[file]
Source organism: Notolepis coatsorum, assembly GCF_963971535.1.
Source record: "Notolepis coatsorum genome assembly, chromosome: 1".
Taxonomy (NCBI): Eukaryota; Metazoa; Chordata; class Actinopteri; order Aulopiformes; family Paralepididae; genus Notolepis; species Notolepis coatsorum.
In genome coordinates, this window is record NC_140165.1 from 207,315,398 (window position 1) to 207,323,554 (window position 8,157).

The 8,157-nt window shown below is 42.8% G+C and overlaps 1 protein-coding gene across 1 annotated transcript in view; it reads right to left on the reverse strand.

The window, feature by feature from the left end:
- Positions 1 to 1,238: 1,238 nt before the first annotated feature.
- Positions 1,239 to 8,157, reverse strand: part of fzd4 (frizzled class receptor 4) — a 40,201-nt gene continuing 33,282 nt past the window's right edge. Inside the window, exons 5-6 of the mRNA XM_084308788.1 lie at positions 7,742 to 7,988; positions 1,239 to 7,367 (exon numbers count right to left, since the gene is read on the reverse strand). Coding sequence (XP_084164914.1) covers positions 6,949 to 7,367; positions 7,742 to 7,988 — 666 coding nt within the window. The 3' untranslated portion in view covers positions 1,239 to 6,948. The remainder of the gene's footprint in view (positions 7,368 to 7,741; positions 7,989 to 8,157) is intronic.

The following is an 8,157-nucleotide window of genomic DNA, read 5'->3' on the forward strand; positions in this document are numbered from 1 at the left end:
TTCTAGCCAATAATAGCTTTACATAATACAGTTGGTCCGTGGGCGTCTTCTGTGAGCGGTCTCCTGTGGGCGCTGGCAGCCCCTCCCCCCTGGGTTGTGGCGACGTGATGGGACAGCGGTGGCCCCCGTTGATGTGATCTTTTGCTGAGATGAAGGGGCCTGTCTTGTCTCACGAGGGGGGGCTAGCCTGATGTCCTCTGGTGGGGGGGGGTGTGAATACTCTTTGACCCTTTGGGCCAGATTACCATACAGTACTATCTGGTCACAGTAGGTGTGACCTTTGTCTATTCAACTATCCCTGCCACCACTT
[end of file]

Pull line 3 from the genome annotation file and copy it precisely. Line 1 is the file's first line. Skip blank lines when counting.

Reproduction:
Taxonomy (NCBI): Eukaryota; Metazoa; Chordata; class Actinopteri; order Aulopiformes; family Paralepididae; genus Notolepis; species Notolepis coatsorum.